If left unchecked, these symptoms could lead to chronic pain, memory issues, fatigue and digestive problems. In terms of your personal life, it could also affect your friendships, relationships and your performance at work. All of this could easily lead to a downward spiral of dangerous coping mechanisms and deteriorating health.

Unfortunately, mental health still isn’t being discussed at much as it should be. It remains a taboo in many cultures despite studies showing how important it is to our physical well-being.

So, if you’re feeling down or exhausted all the time, it’s important to have a professional take a holistic look at your health. This will help you pinpoint the issue and find out what you need to do to fix it. It’s also important to find out from your GP whether you require the expertise of a psychiatrist or psychologist.

  1. Snoring

In movies and TV shows, snoring is often conveyed as a harmless trait that you can laugh about. However, in real life, it could be a sign of something more serious.

Indeed, snoring is one of the major symptoms of sleep apnoea. Sleep apnoea is a condition which causes the airways in your throat to narrow. This partially obstructed airway is what causes someone to snore loudly. More importantly, however, this narrowed airway is also what causes breathing difficulties during sleep.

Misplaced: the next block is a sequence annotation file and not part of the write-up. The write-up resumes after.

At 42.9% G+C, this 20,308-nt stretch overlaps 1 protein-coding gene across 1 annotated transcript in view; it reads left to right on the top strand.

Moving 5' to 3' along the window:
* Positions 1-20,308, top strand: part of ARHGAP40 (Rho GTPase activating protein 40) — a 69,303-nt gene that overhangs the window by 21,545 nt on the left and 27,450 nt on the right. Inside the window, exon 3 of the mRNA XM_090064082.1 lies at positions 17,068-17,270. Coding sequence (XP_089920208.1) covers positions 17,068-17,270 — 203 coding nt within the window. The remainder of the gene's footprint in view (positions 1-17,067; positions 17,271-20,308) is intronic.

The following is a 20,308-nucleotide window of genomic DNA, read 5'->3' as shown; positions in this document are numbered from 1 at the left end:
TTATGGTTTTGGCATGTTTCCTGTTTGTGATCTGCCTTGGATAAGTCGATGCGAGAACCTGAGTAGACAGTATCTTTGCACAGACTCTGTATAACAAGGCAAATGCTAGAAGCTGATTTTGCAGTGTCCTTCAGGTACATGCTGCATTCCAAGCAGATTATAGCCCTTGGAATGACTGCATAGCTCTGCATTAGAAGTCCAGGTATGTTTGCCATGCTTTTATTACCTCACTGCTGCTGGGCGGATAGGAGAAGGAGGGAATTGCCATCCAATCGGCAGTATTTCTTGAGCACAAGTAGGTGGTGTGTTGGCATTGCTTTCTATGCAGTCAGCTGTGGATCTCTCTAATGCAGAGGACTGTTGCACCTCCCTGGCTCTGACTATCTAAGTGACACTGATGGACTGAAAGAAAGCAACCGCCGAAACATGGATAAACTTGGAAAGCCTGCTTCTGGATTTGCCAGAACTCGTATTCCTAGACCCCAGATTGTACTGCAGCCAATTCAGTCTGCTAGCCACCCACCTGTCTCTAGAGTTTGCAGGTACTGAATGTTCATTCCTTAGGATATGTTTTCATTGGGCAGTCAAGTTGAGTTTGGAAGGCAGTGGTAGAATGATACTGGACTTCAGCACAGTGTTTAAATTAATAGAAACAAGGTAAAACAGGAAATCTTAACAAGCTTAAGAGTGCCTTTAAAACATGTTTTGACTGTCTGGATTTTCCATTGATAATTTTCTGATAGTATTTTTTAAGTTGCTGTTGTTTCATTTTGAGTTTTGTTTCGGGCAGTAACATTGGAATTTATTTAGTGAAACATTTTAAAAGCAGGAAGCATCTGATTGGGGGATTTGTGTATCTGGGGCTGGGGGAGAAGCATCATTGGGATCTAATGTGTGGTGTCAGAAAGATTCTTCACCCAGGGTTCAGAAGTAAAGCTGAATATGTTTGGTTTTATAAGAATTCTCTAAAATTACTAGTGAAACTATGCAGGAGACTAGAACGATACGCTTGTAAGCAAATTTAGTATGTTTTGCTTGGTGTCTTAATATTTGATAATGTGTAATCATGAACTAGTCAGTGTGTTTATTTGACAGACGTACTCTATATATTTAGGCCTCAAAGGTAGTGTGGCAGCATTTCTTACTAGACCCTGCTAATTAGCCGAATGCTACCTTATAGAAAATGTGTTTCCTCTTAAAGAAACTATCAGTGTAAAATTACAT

Snoring

Sleep apnoea can cause headaches, a dry mouth, irritability and it can even cause one to wake up in the middle of the night to gasp for air. Long term complications include high blood pressure, insulin resistance (which could lead to type 2 diabetes), liver problems and metabolic syndrome.

If you snore loudly and suspect that you might have sleep apnoea, see your GP as soon as possible.

  1. Changes in toilet habits

Are you going to the loo more frequently than you used to? Unfortunately, like the other symptoms on this list, it could be nothing or it could be a sign of a serious health problem.

You should see your doctor if you experience other serious symptoms along with increased trips to the toilet. Additional symptoms to look out for are abdominal pain, bloating, severe weight loss and bloody stools.

Frequent urination could also be a sign of a health problem. Usually, those with insulin resistance will find themselves urinating frequently as their body attempts to get rid of excess glucose (sugar). This is common amongst those who suffer from type 2 diabetes.

So, whether it’s number one or two, it’s a good idea to see your doctor if you notice any changes in your toilet habits.

There you have it, five symptoms that you shouldn’t just sleep off. Although your body is strong and can withstand a lot of things, you still need to take care of it. Being vigilant and looking out for these symptoms is one way of doing so.

That being said, don’t just rely wholly on the internet. Only use websites to get general information about your symptoms. Be careful about coming to conclusions or diagnosing yourself based on the information that you find online. If you have any concerns for further questions, be sure to contact a health professional.